A holistic approach to a healthier community.
Mosaic Life Care is a physician-led healthcare system offering primary, specialty and urgent care. The Mosaic Life Care concept was born out of Heartland Health in St. Joseph, Missouri and cares for both the patient's health and life. In addition to primary and specialty care, Mosaic also offers life coaching. Through specially trained Life Coaches, patients can create Life Plans that empower them to better deal with a variety of life issues that can affect their health. The Life Coaches also help patients define life goals and implement strategies to achieve them.
Mark Laney, MD
President and CEO
Heartland Health / Mosaic Life Care
Mark Laney, MD, joined Heartland Health in 2009 as the president and CEO. Prior to Heartland, Dr. Laney served for 15 years at Cook Children's Health Care System as the Cook Children's Physician Network president.
Dr. Laney earned a Bachelor of Arts from the University of North Texas in Denton, Texas, received a Doctor of Medicine from the University of Texas Medical Branch in Galveston, Texas and completed a Pediatric Neurology Fellowship at Mayo Clinic in Rochester, Minnesota. In 2000, he received a Master of Science in medical management at the University of Texas at Dallas and the University of Texas Southwestern in Dallas, Texas. Dr. Laney is the President of the Mayo Clinic Alumni Association and is one of the 30 Best Physician Leaders of Hospitals and Health Systems according to Becker's Hospital Review.Read More Read Less
How did Mosaic Life Care start its population health model?
Heartland Health - from which Mosaic Life Care was born - started this journey about 12 or 13 years ago by joining the Baldrige Performance Excellence Program, which helped us focus on reducing costs and improving outcomes. Coming out of that program, we went through a six-year process to incorporate an elaborate electronic medical record system, allowing us to look at the whole spectrum of care. Building this infrastructure created efficiencies that allow us to work in the best interest of the patient - a necessary first step in developing population health practices.
What is the biggest barrier to adopting population health management practices in general?
The current reimbursement system. The fee-for-service model doesn't allow a system to build the infrastructure to be proactive and introspective, which is what population health is all about. But if you move to adopt population health management too quickly, that could lead to financial trouble. Having to live and work in two separate worlds as you make that transition is a real tightrope act.
How would you suggest getting started with population health?
Quality and safety are important standards that any organization must be doing well before adopting population health management models. They are the building blocks and a result of refined processes and structure. In addition, an organization must be able to share data and information through a robust IT system, working in the best interest of the patient. You must be high performing and successful with your operations before you start tackling this new model.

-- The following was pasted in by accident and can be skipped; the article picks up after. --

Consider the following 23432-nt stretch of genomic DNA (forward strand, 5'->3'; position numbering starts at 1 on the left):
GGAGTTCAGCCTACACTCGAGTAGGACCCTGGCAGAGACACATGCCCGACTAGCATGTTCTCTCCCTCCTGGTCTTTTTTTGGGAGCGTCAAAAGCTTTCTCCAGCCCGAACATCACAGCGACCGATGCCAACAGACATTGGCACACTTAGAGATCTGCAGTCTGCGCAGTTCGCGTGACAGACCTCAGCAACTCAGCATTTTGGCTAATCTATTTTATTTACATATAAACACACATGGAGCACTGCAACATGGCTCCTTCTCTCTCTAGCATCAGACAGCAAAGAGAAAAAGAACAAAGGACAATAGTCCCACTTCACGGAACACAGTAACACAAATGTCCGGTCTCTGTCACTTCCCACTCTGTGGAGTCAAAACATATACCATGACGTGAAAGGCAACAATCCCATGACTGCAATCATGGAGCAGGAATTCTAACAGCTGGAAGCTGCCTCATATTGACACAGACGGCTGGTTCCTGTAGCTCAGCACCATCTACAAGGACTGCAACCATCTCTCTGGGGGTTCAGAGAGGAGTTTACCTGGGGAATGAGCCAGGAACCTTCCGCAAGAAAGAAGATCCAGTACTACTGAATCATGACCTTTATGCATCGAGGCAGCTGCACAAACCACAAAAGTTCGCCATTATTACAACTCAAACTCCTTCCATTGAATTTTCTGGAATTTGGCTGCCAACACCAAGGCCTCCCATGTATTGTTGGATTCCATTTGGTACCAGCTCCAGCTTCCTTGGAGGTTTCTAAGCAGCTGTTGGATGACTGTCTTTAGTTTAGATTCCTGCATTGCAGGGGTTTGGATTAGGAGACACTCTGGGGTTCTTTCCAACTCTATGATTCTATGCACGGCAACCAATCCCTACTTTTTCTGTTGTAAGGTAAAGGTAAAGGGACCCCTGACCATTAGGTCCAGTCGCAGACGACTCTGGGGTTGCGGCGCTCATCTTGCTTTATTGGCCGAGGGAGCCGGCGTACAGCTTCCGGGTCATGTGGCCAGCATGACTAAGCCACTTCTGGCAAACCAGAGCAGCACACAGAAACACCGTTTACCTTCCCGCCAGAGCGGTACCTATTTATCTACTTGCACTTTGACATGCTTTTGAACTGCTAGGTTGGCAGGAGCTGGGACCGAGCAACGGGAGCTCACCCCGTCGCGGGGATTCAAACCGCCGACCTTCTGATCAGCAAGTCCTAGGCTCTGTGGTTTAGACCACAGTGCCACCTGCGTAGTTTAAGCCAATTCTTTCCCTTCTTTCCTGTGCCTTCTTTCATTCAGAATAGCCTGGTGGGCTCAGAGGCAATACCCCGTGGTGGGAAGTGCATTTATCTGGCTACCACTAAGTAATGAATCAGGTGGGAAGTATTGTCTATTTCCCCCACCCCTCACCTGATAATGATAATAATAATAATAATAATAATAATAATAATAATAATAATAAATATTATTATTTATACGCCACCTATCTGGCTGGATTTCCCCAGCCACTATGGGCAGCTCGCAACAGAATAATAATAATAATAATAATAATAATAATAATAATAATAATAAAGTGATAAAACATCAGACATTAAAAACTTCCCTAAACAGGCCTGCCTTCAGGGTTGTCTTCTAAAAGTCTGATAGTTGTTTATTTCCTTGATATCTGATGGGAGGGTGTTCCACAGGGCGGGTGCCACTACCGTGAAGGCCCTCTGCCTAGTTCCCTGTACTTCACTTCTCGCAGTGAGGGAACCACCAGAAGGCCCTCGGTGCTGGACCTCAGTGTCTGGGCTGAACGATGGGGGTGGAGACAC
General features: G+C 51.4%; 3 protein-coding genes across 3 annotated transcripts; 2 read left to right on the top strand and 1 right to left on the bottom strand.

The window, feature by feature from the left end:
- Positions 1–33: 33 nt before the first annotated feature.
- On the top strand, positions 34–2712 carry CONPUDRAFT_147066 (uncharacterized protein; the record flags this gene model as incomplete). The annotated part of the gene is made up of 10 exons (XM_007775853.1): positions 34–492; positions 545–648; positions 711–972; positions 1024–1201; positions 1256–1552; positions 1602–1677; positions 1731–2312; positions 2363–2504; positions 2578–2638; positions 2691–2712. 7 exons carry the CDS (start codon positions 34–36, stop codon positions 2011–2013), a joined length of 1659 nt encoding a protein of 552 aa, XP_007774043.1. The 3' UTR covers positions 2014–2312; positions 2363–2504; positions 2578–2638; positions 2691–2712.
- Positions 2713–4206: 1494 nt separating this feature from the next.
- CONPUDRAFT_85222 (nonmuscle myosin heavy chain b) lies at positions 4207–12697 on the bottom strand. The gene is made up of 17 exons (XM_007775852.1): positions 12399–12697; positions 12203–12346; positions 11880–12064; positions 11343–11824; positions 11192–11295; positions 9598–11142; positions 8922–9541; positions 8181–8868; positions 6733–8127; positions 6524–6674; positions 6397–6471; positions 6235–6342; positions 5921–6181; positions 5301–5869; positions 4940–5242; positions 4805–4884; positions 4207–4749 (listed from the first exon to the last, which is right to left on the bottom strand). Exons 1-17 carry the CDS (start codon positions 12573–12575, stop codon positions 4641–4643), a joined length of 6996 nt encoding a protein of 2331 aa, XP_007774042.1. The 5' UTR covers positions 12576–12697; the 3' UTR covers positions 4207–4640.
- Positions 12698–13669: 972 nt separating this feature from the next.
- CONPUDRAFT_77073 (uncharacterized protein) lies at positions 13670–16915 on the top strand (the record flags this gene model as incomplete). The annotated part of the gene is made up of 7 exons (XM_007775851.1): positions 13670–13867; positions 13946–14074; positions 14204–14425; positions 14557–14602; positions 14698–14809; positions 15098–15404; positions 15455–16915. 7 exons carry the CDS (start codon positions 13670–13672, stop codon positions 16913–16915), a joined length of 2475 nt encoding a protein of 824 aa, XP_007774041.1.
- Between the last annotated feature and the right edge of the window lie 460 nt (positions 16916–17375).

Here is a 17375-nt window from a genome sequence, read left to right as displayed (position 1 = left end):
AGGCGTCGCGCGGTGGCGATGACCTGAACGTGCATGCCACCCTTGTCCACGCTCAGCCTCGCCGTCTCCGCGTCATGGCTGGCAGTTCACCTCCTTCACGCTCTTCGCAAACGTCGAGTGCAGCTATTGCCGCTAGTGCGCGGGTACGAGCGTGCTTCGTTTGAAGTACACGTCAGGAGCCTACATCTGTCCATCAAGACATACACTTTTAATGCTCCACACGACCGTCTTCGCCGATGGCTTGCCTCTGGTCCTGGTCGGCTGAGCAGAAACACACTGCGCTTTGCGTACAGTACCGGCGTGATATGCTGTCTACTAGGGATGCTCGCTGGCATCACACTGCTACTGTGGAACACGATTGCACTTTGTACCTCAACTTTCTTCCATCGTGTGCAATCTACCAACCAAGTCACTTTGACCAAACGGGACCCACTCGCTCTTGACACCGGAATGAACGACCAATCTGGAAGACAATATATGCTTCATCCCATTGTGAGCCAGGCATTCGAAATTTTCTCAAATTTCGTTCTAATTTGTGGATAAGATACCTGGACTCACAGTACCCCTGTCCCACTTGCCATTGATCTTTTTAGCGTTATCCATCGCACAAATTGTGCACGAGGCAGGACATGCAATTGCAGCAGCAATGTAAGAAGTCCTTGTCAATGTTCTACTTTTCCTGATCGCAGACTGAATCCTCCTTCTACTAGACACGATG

You were an early adopter of the ACO (accountable care organization) concept. What do you see today with ACOs that you didn't see two or three years ago?
We've been subscribers to the Medicare ACO product for over a year. Our shared savings model has allowed us to be more flexible with providing the right care in the right place. Take for example our Hospital at Home program we're piloting right now. If a patient needs an IV for 10 days, we can send a nurse to the person's home twice a day to give the patient the antibiotic. Average inpatient volume has decreased by 12-15 patients per day. Overall, early numbers look good and we're excited about what we're seeing and are continuing to learn.
What are some of the lessons you've learned through creating Mosaic Life Care and approaching healthcare as Life Care?
Mosaic Life Care has evolved into something far more than I initially thought. When we first started down the path to create Mosaic, I thought it would be only about improving the patient experience. But it has become more than that.
We've learned that about five percent of the population drives 50 percent of our costs. We're identifying those individuals and proactively helping them. We believe that if you come to the hospital, that's a failure on our part. All of the things that used to be considered good measurements should now be considered opportunities for improvement for the future. We can no longer provide the same healthcare model and expect a different outcome.
As a more experienced physician, you begin to appreciate the effect of a person's lifestyle on their health - things that traditional healthcare has never considered in the service offering. Yet all of those things - work, relationships, lifestyle - affect one's health and happiness.
As CEO, what's your role in population health management?
I see myself primarily as the Chief Culture Officer - laying out our vision and creating an atmosphere that promotes the work we do and how we go about it. When making a commitment to quality, it starts at the top of the organization. Our caregivers look to the CEO to make it happen and communicate to the entire organization.